I am trying to build a precision rectifier circuit to implement AM demodulation in a sensor signal chain.

For now I have calculated the sum RMS noise of the total signal chain except that of the precision rectifier. I was ready to use a zero crossing detector but gave up because of the square wave phase shift. All I want to know is how can I calculate the noise of a precision rectifier, especially the equivalent thermal noise model of a diode.

In my application, the carrier wave frequency is 2MHz and the bandwidth is 10kHz after demodulation. After demodulation, the maximum input to the ADC (regard the ADC as noise free) is about 2V. I need to get 16 bit effective resolution so the peak to peak noise voltage should below 2V/2^16 which is about 30uv, then noise density of total signal chain noise is 30uv/sqrt(bandwidth)/6(6 is 3 sigma peak to peak voltage to RMS voltage) equals 50nv/sqrt(hz). The noise expect precision rectifier is about 20nv/sqrt(hz) so all noise density left to the precision rectifier is sqrt(50^2-20^2) = 45nv/sqrt(hz). As I know, moderN op amp can provide much lower noise density than this butcan modern diodes provide such low noise density?


1 Answer 1


No need for an analog demodulator. Run the ADC synchronously with the carrier at 2MHz or a multiple thereof. 4MHz will make antialiasing much easier. Get demodulation for free. There are lots of affordable 16-bit ADCs that will run at such a speed.

If there’s little noise in the signal, you can decimate directly prior to demodulation: sample at some fraction of the carrier frequency.

In either case, you’ll run a PLL synchronized to the carrier. This can be something simple. In a pinch a selected CD4046B running from 17V will do for 2MHz PLL, although I wouldn’t do that in production.

The PLL output can be divided down to get the decimated frequency you’d need. The divisor needs to be even. The phase reference has to be adjusted to get maximum amplitude. It’s better to have both 0 and 90 degree sampling clocks and do quadrature sampling, though. That’s what you’d get by sampling at 4MHz. To do IQ sampling with pre-decimation, you’ll be taking pairs of samples 1.25us apart, and a multiple of 5us periods between the start of each pair.

The timing signals can be generated with a timer fed from an external PLL. Many MCUs have enough on board peripherals to allow a PLL implementation in software, using an external phase comparator and VCO, but internal ADC and DAC to close the loop.


The signal chain is usually designed so that the noise of the demodulator can be ignored when referred back to the input of the 1st stage.

Active rectifiers based on voltage-feedback op-amps aren’t great demodulators. They are adequate, but that’s all you’ll get, since their internal nodes get off-balance when the rectifier is blocked. You can use a current-steering active rectifier that converts the input voltage into a current that goes down one of two branches, selected by current polarity. Convert current in one branch to voltage and you can get ok active rectification.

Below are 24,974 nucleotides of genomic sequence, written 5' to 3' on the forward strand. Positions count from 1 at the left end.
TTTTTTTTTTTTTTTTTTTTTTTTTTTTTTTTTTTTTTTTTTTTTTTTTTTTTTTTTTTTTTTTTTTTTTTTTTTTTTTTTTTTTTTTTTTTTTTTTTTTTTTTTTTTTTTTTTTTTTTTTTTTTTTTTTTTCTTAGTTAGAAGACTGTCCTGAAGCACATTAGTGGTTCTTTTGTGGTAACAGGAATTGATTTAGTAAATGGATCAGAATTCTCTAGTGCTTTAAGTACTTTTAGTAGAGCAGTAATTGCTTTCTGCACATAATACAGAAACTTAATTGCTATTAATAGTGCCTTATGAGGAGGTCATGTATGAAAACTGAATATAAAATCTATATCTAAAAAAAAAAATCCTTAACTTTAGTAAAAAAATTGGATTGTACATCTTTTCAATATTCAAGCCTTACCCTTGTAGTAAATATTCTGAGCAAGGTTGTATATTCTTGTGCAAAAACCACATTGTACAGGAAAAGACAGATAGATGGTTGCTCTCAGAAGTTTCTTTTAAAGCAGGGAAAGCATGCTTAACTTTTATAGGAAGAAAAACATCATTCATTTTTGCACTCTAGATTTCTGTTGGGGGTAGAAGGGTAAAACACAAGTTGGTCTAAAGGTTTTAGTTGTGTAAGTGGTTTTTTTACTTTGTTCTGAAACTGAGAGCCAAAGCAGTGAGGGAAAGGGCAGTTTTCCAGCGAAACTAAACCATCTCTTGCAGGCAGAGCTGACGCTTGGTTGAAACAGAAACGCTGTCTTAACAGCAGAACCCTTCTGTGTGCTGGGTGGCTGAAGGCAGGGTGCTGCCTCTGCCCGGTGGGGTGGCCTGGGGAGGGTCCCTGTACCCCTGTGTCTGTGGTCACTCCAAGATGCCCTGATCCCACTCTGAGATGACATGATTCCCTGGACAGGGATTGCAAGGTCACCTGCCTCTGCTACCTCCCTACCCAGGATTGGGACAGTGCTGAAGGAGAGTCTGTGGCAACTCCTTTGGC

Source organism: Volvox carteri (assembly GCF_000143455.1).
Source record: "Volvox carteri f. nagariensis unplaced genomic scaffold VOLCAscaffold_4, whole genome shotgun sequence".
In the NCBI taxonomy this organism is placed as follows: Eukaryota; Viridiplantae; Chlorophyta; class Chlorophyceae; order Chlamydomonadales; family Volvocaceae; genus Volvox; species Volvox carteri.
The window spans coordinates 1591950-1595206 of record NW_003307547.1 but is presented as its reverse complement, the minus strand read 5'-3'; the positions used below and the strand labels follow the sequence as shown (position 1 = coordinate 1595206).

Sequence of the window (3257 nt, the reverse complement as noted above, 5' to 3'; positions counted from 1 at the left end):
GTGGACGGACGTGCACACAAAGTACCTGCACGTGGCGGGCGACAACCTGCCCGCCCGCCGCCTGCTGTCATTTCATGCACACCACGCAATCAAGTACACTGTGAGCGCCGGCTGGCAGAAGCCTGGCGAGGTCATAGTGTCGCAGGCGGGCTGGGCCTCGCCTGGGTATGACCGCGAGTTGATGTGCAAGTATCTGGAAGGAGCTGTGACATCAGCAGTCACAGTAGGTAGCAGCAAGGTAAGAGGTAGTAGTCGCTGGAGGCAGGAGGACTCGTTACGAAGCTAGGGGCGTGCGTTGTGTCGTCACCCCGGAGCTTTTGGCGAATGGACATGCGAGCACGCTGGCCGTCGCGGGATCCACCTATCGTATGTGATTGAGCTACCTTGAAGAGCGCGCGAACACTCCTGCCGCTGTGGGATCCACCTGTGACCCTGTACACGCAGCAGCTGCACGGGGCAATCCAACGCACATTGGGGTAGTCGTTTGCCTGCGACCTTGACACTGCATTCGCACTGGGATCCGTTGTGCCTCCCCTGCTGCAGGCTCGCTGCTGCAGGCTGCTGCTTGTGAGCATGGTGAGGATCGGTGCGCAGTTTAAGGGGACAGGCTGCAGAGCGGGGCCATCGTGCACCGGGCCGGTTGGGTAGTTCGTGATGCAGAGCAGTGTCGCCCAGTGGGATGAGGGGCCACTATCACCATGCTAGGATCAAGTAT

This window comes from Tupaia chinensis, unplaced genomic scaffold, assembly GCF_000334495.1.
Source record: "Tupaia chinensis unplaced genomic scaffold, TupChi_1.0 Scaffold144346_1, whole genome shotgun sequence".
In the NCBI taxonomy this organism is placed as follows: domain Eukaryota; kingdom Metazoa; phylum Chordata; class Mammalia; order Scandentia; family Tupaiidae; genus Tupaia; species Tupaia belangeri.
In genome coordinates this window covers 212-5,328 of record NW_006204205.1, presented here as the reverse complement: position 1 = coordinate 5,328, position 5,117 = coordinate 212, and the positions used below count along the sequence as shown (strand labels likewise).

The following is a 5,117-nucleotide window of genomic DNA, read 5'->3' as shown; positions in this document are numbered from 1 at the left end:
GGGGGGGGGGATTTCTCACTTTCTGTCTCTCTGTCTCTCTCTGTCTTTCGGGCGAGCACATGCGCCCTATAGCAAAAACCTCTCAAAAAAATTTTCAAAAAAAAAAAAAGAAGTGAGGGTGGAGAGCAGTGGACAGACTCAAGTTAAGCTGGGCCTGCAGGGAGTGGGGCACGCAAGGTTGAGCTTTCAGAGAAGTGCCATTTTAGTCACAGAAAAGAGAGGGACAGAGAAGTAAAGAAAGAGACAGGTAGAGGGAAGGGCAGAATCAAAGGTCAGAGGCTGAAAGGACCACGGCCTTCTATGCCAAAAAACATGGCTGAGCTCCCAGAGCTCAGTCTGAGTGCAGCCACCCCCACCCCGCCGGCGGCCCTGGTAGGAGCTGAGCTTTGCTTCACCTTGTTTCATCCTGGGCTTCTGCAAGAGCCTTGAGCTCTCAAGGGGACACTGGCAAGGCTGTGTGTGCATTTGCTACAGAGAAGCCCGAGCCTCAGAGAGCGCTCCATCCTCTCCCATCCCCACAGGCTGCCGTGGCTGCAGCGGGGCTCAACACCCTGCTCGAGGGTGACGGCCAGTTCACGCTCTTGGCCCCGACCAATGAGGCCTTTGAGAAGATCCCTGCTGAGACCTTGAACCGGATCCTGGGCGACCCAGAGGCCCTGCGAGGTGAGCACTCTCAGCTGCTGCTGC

For precision you can’t really beat a synchronous demodulator either done using switched capacitors or digitally, after acquiring the signal with an ADC.

For AM demodulation that doesn’t need an analog output, it’s best to do it digitally. Even then you will get better linearity dollar for dollar by going A/D, demodulator, filter, calibration, then D/A route. You can do it all analog, but it won’t be cheap in terms of either expertise needed to design one quickly, or your experimentation time getting it to work well.

You should be equipped to objectively measure the performance. Set up test equipment that lets you excite the input in time and frequency domains (eg step response vs small signal sine response) and measure the output

  • \$\begingroup\$ Thank you for you answer! Actually I pretend to implement demodulation digitally but decided to do it in analog filed because of the high working frequecny. A 16bit adc will not work for my application since the ENOB of a 16bit adc may be as low as 14bit and to meet the noise requirement I am ready to use a 24 bit adc with decimated sampling frequency. In breif, 24 bit adc is not able to provide such high sampling frequency and according to what you mentioned, I should use bandpass signal sampling theorem in digital filed right? \$\endgroup\$
    – Stanley
    Commented Apr 12, 2022 at 2:41
  • \$\begingroup\$ This is a narrowband application. You cut a tiny slice of the wide bandwidth of a fast ADC. This improves noise proportionally to the bandwidth ratio of signal of interest vs. ADC bandwidth. That’s what makes software defined radio work where you can’t even see the signal with your naked eye yet the digital filter - usually implemented with FFT - has no trouble recovering it. The noise of an adc-based solution will beat almost any analog solution in your particular case. Handily. \$\endgroup\$ Commented Apr 12, 2022 at 12:23
  • \$\begingroup\$ A 14 bit enob applies to the full bandwidth of an ADC. If you have a 16MHz sampling ADC with 14 bit enob and only use 10kHz of its bandwidth, you’ll get a way better than 16-bit ADC equivalent. That’s how sigma-delta ADCs work. A 24 bit ADC does the same: samples at many MHz at low resolution in a way that keeps the noise out of the low frequencies, then filters and decimates data. You can probably get the AM demodulation you want with an off the shelf HF SDR radio, with SNR you need. \$\endgroup\$ Commented Apr 12, 2022 at 12:26
  • \$\begingroup\$ And if you insist on an analog solution then make an actual mixer to demodulate. It’ll have as good a noise as you can make in analog world. \$\endgroup\$ Commented Apr 12, 2022 at 12:27
  • \$\begingroup\$ Thank you , that helps a lot \$\endgroup\$
    – Stanley
    Commented Apr 13, 2022 at 12:16

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